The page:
Trying to hang in there and make such a relationship work well is a complete waste of time and mental energy. Looking at it from another point of view, there are a lot of doctors out there who will match your personality quite well.......why not change to a new doctor and enjoy better rapport with your doctor without having to constantly work at it as you had been doing with the old doctor.

The case of an office staffer harassing you:

I learned about this the hard way and nearly got kicked out of my residency training program. It went like this. The secretary to the head of our department (who ran the residency program) was repeatedly giving me orders to do certain things I was sure the boss never told her. I blew up at her with both barrels one day. The head of the program came to me and we discussed the event.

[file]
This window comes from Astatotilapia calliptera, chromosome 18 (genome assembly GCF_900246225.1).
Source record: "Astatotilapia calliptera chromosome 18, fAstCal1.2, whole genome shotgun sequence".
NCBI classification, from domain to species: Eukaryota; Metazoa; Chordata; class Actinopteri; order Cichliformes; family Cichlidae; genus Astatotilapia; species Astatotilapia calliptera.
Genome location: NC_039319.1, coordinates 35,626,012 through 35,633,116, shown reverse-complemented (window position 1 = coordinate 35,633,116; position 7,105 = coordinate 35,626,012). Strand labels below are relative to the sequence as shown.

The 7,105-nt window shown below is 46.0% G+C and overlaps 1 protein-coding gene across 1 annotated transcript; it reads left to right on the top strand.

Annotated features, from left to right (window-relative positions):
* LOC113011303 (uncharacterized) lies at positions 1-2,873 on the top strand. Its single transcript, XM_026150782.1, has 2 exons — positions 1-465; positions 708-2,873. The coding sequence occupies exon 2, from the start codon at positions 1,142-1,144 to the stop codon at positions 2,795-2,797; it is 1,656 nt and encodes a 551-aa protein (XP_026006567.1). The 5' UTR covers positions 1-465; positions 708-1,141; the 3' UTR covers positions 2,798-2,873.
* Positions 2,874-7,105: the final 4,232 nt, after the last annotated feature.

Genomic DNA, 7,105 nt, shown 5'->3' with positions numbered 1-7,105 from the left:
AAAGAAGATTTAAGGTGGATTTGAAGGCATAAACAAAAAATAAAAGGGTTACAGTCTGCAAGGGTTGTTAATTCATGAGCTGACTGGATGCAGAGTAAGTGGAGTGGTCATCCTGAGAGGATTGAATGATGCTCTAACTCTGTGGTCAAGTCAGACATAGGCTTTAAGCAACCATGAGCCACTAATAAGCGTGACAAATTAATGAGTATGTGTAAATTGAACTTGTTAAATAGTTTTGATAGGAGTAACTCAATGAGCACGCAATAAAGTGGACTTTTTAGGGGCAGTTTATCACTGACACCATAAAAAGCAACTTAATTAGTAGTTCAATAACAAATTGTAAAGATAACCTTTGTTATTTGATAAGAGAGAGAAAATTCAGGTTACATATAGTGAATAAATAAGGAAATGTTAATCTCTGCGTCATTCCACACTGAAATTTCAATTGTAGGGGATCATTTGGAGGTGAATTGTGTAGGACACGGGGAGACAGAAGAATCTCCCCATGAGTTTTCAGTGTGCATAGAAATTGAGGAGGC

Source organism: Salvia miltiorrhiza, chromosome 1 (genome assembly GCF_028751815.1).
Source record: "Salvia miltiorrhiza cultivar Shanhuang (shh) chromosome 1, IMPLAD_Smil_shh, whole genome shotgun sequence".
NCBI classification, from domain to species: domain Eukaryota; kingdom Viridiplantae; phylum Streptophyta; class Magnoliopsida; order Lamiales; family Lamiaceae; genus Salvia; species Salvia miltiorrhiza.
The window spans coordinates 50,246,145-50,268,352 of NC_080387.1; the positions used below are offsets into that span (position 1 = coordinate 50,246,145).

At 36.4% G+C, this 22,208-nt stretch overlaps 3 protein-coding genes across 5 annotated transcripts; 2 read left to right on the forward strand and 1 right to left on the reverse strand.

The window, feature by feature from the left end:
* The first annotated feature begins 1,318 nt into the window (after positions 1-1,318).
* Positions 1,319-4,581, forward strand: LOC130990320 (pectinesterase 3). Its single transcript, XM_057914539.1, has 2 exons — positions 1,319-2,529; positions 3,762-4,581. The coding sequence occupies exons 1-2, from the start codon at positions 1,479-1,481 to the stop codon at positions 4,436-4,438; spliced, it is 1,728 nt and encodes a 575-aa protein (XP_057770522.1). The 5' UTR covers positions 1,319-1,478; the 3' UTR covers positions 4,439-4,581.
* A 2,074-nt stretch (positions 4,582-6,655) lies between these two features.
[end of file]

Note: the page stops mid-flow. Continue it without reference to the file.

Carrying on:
At the end of the conversation he said to me, "Barb, the secretary, has been with me for 18 years and knows how to take a work load off my shoulders. I want you to know that it is a lot easier for me to replace you than it is for me to replace her."

The solution to managing a bad acting office staff member is to discuss it directly with the doctor first, because the doctor may be totally unaware of the problem. Depending on whether you like your doctor and prefer to continue under his/her care or not, determines the next step.

You have aggressive!

Never-never leave notes to the doctor concerning the issue. Never send an email or letter to the doctor's office about the problem. It is amazing and unexplainable how commonly those methods of communication come up "lost" or "deleted" accidentally. Do it all verbally, face to face with the doctor.